Over the more than a half of a century, UACC and UACC of California have funded enhancement programs including a wide set of cultural, educational, business and democracy supporting events promoting Ukrainian culture and the U.S.-Ukraine partnership.
At the present moment the Ukrainian American Coordinating Council of California announces its initiative to assemble the Ukrainian Interdisciplinary Studies Endowment for an institutionalization of the Center of Interdisciplinary Ukrainian Studies at top world known university of the U.S. West Coast.
The goal of establishing the endowment is to provide a consistent, self-sustaining and permanent funding source that will secure a place for Ukrainian Studies in the University’s curriculum, will ensure and guarantee the continuation of multi-faceted Ukrainian studies into the future and will maintain professional interest in the study of Ukraine among students, faculty, and broader community through research and diverse programs for generations to come. This campaign is seeking to raise an endowment of USD 5,000,000 to ensure that the Center of Interdisciplinary Ukrainian Studies can maintain its independence and have the freedom it needs to produce the highest quality research, to ensure an excellence and enrichment of the relevant educational programs.
The UACC mission is to welcome, consolidate and leverage the gracious individual, institutional and corporate support of the fundraising campaign. This initiative completely depends on the generous support of people who value its mission and appreciate the chance to build an Interdisciplinary Ukrainian Studies presence at the top world university. There are around 60,000,000 Ukrainians in the world; California is a home to the third largest Ukrainian community in the US who enrich the Golden State through their leadership and contribution in many areas. Cordially appreciating every past and future effort of commitment to Ukraine, we believe that endeavor is deserving of the broadest national and international support.
The aims of creating the Center of Interdisciplinary Ukrainian Studies are as follows:
Addressing contemporary issues of importance for Ukraine and the United States from a vista of multilateral and strategical cooperation, to bridge the disciplines of the Social Sciences, Business, Humanities, and Law with STEM (Sciences, Technologies, Engineering, Mathematics) designing the international research working group on challenging issues of medicine and public health, aerospace industry, nuclear security and environment, biotechnologies, robotics, machine learning and artificial intelligence, energy and smart agricultural technologies, defense and international security studies, nanotechnologies and other areas of STEM.
To generate an inextinguishable forum to explore the interplay between Ukraine, Stanford, Silicon Valley, and the global world, which will become a pivotal platform for understanding and engaging with Ukraine for leading figures in academia, government, and business. Convening experts to improve a policy process and produce policy analysis for decision-makers on vital for coordination issues, outreaching to different audiences through speaking engagements, academic events and policy-relevant studies.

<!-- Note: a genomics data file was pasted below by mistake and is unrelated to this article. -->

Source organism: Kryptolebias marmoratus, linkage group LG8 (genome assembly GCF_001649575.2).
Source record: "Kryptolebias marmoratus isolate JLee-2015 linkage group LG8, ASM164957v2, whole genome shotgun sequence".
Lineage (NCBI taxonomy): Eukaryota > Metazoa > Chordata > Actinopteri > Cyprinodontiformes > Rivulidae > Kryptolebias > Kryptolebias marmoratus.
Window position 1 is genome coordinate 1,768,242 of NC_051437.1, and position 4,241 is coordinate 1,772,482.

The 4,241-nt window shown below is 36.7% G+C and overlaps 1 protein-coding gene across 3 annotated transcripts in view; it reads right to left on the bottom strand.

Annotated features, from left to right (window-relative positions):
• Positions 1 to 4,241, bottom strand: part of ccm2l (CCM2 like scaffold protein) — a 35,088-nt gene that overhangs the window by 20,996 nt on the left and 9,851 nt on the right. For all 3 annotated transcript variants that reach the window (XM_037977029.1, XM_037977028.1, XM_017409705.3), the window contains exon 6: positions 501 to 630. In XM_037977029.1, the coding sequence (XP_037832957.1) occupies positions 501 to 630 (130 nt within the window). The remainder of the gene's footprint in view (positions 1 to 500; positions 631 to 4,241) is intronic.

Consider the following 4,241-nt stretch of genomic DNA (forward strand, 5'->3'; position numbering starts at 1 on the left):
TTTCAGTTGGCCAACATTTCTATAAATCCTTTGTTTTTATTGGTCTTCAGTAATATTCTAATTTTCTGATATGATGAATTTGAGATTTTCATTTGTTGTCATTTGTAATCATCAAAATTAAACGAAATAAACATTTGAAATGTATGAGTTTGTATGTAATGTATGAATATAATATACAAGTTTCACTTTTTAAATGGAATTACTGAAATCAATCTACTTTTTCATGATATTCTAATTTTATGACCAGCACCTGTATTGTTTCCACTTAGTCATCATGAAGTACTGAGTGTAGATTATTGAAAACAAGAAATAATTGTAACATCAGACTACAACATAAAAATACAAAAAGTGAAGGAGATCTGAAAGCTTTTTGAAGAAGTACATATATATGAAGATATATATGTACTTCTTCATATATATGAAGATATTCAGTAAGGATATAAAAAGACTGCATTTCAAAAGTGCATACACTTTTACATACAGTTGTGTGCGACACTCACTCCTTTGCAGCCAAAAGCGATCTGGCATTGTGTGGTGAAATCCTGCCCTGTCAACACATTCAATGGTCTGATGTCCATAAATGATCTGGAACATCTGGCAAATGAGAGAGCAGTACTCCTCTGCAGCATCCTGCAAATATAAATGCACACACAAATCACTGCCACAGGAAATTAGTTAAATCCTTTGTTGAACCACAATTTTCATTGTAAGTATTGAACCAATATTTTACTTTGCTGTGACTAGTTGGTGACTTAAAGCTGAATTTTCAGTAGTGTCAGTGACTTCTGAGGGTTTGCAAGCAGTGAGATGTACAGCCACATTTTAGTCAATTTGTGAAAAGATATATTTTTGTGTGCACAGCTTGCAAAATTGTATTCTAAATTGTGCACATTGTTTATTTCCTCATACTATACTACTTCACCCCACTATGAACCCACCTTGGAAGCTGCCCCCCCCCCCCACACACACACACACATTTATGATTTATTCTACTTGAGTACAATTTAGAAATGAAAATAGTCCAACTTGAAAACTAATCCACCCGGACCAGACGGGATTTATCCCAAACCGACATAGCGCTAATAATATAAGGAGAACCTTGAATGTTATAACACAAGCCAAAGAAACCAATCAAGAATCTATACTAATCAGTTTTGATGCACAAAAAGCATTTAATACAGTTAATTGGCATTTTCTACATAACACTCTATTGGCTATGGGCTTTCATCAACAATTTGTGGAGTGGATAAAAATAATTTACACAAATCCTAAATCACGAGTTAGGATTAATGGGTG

To teach and conduct research on all aspects of co-existence and conflict that have marked development of Ukraine as a country of East-West and North-South civilizational, trade and political crossroads, with unique frontier experience and connectedness to the trans-regional/transnational contexts.
To provide an incessant access of Ukrainian exceptional researchers, experts, decision-makers and professionals to the cutting-edge research and academic programs, human and intellectual resources, ideas and experience shared by the leading world–renowned experts spanning across various areas of knowledge, crossing boundaries to tackle large problems, engaging faculty and their students to take the fullest advantage of their efforts to achieve significant success in their professional and social endeavors and use their knowledge to contribute to Ukraine’s democratic development.
The UACC Board is honored to cooperate with Dr. Svitlana Khutka who will graciously perform the chief executions of these strategic initiatives pro bono, following her commitment to contribute to public good and democracy development. The UACC believes in her ability to assume leadership of the launched projects and to transpose vision and strategy into effective execution, bringing together ideas, teams, mentors, impact investors and ecosystems to navigate the initiative to results.
Svitlana Khutka has diverse background and knowledge combining academic and business education along with involvement into a variety of non-profit initiatives: a graduate of Kyiv-Mohyla Academy, Fulbright Scholar Program Alumni (2014-2015, Stanford University: Governance Quality, Democracy, Values and Development study), Visiting Professor (via CREEES, 2015) and Visiting Scholar (2016-2017) at Stanford University; a silver winner of the national-level award “Best Junior Sociologist of Ukraine” (2010) and international award “Best Junior Sociologist of a Year” (2012-2013); published author; featured at the national and international mass-media expert; invited guest lecturer at world-known established universities. Graduate of the first cohort of Harvard Negotiation Project Program of Kyiv-Mohyla Business School (2011); guest attendant of Graduate Stanford Business School (2015-2016); Board Member of Global Ukraine; co-founder and leader of several non-profit projects in Ukraine.